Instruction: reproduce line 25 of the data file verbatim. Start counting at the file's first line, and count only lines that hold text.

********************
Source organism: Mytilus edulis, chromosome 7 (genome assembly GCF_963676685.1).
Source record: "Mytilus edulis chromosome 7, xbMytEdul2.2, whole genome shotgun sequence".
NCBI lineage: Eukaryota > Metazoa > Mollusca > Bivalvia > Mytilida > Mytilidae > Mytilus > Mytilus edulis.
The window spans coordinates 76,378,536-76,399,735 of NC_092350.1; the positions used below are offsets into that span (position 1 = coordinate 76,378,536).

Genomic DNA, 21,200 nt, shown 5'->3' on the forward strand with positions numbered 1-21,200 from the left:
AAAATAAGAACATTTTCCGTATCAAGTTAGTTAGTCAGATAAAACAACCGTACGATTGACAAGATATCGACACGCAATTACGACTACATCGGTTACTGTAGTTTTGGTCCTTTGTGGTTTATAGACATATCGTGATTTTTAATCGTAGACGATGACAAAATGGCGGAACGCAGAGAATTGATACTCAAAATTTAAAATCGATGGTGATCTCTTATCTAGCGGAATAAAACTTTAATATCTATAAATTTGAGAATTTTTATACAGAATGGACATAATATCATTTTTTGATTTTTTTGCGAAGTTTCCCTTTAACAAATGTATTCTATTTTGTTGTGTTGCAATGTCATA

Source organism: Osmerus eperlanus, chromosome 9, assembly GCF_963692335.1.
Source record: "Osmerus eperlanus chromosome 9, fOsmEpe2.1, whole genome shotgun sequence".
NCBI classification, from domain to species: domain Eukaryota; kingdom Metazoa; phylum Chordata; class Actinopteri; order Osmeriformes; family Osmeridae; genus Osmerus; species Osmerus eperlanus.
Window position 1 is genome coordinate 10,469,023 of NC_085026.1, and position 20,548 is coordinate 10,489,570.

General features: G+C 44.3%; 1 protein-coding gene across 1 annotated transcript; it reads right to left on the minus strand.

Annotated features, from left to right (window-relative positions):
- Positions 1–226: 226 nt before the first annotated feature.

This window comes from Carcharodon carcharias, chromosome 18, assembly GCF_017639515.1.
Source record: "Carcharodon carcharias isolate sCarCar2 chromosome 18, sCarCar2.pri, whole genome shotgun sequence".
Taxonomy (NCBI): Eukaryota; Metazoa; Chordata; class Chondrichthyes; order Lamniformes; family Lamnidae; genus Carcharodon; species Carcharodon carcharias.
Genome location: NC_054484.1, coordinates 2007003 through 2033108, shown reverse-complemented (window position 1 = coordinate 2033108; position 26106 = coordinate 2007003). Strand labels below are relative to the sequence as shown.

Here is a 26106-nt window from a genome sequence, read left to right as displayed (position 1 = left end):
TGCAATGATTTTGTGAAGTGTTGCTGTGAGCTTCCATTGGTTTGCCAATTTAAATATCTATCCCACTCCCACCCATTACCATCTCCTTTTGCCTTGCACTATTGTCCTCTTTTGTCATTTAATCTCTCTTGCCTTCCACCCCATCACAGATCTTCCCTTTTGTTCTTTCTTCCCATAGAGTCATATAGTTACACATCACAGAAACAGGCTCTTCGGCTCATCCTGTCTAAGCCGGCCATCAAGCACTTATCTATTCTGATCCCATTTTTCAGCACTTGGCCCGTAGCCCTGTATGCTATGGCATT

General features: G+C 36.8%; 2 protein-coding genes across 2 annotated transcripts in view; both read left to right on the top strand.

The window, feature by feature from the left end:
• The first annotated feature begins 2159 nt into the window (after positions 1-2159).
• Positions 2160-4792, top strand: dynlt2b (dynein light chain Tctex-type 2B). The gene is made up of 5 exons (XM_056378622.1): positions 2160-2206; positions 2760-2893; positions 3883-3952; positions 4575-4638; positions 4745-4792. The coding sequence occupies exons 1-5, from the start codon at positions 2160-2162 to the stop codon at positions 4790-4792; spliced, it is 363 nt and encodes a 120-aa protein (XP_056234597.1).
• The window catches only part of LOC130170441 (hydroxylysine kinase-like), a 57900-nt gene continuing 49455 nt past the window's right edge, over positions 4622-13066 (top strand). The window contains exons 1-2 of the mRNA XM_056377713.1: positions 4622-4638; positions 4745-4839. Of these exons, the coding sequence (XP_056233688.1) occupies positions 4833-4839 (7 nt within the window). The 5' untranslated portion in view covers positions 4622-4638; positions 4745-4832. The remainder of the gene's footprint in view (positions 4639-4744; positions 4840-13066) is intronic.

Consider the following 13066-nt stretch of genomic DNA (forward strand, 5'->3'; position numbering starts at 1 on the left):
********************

Consider the following 13066-nt stretch of genomic DNA (forward strand, 5'->3'; position numbering starts at 1 on the left):